Our Peril at the Zero Bound

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If you’ve been reading Paul Krugman regularly for the past 18 months, you know what he says about interest rates, and the way traditional monetary measures are unavailable to us during this recession. This is Krugman back in January 2009:

But looking forward, the Taylor rule says that the Fed should cut rates a lot from here — in fact, to negative 6%. That’s not surprising: we’re clearly opening up a huge output gap, inflation is turning into deflation.

The problem, of course, is that you can’t cut interest rates below zero (if you try, lenders will just hoard cash.) So the Fed simply can’t do what the rule says it should.

He’s been beating this drum pretty regularly since that time, writing many posts on the liquidity trap and zero interest rate policy. This one is long (and, as he says, wonkish) while this one gets to the nitty gritty. What it comes down to is this:

The whole subject of the liquidity trap has a sort of Alice-through-the-looking-glass quality. Virtues like saving, or a central bank known to be strongly committed to price stability, become vices; to get out of the trap a country must loosen its belt, persuade its citizens to forget about the future, and convince the private sector that the government and central bank aren’t as serious and austere as they seem.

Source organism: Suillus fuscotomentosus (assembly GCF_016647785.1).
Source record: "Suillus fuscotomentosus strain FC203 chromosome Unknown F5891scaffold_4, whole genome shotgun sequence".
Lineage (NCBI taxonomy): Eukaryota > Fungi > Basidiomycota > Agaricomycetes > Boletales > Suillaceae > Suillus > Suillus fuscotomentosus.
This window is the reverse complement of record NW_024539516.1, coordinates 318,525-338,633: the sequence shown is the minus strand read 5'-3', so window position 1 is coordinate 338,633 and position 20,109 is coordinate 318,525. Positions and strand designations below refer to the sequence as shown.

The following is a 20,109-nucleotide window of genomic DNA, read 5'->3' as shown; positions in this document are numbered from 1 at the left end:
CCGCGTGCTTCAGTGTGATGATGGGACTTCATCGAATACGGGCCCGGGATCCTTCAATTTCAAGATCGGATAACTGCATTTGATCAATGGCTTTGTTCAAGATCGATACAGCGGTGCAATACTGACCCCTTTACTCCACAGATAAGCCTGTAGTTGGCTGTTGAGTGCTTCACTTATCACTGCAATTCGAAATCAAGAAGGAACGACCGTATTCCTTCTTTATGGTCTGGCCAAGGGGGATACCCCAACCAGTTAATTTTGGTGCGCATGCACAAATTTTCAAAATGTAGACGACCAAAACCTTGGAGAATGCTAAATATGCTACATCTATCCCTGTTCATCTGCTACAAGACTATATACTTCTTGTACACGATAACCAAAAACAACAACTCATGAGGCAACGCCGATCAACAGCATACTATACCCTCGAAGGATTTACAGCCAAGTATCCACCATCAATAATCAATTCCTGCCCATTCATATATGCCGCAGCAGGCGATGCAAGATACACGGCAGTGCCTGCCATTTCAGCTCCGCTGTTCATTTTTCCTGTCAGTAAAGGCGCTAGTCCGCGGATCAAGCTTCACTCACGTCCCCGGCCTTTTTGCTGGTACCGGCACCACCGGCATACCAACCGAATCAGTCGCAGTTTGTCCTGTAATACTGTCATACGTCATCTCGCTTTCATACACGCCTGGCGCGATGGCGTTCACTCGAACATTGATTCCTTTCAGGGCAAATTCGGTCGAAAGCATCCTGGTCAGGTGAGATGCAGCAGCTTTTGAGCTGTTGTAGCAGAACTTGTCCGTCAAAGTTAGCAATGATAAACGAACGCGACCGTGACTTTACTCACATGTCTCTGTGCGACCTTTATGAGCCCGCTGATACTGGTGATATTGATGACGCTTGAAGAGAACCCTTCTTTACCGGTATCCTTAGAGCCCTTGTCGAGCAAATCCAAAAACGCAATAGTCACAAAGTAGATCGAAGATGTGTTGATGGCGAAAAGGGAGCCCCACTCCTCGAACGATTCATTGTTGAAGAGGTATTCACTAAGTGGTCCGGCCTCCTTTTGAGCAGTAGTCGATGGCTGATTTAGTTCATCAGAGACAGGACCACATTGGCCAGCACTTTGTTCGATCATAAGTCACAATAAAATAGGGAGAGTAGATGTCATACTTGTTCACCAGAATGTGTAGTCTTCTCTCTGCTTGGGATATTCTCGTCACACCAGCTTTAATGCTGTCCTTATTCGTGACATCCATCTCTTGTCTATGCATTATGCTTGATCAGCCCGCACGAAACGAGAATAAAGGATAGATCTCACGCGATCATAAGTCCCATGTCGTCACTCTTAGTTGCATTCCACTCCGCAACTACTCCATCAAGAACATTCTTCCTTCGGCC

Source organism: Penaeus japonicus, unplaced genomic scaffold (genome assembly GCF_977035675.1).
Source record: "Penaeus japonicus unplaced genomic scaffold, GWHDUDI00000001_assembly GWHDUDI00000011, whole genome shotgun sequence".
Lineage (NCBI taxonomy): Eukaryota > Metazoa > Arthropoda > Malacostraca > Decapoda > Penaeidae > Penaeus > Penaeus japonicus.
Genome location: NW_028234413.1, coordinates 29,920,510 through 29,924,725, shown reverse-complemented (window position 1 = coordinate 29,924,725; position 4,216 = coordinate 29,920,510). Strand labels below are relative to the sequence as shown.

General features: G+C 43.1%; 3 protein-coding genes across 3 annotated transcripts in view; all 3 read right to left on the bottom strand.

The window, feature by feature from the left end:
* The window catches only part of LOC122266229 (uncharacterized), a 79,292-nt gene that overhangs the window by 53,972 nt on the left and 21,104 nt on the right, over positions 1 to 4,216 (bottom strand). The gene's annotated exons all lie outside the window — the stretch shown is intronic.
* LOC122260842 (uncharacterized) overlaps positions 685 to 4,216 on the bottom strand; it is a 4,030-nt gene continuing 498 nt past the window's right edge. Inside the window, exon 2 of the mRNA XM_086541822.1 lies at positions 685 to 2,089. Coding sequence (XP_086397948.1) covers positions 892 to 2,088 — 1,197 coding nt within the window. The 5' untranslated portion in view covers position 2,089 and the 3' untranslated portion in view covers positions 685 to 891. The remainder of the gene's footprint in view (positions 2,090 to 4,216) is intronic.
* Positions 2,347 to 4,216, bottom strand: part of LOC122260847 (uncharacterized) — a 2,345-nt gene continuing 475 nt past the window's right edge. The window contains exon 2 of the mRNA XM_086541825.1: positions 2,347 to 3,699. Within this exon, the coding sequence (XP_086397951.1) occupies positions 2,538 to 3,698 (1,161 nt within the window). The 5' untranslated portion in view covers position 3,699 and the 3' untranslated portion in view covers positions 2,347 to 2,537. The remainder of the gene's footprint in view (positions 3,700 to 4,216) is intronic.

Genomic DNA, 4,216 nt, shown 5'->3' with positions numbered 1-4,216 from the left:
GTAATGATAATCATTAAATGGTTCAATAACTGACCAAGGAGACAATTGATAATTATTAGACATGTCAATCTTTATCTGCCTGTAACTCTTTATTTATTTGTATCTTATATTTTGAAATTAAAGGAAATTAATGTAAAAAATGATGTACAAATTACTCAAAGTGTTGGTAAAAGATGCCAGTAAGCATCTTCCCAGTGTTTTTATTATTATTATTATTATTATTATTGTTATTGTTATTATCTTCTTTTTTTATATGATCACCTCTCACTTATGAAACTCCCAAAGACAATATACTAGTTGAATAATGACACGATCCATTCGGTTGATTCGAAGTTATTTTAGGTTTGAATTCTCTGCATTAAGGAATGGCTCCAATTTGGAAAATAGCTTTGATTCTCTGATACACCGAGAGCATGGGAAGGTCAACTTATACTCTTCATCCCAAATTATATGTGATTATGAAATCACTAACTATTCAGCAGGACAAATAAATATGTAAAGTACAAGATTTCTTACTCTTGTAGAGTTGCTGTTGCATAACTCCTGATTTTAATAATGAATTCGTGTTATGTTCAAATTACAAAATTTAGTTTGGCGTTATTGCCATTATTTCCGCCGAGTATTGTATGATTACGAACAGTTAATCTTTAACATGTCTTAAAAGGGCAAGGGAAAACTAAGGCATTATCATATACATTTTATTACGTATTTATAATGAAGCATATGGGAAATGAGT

Of course, that’s the opposite of what we’ve been doing lately, but that’s beyond the scope of this post. What made me want to write about this today was a graph and two paragraphs in Calculated Risk. First, the graph:

Housing Starts vs. Unemployment (Inverted)

And now, the real meat of this post—thanks for sticking around—the two paragraphs that sum up our situation so well:

Usually near the end of a recession, residential investment (RI) picks up as the Fed lowers interest rates. This leads to job creation and also additional household formation – and that leads to even more demand for housing units – and more jobs, and more households – a virtuous cycle that usually helps the economy recover.

However this time, with the huge overhang of existing housing units, this key sector hasn’t been participating. This is what I expected when I first posted the above graph two years ago!

The housing bubble really pooched us, as I’m sure you’re aware by now. But we can’t rely on the housing sector to help bring us out of the unemployment slump this time around either, because we can’t lower interests rates like we normally would.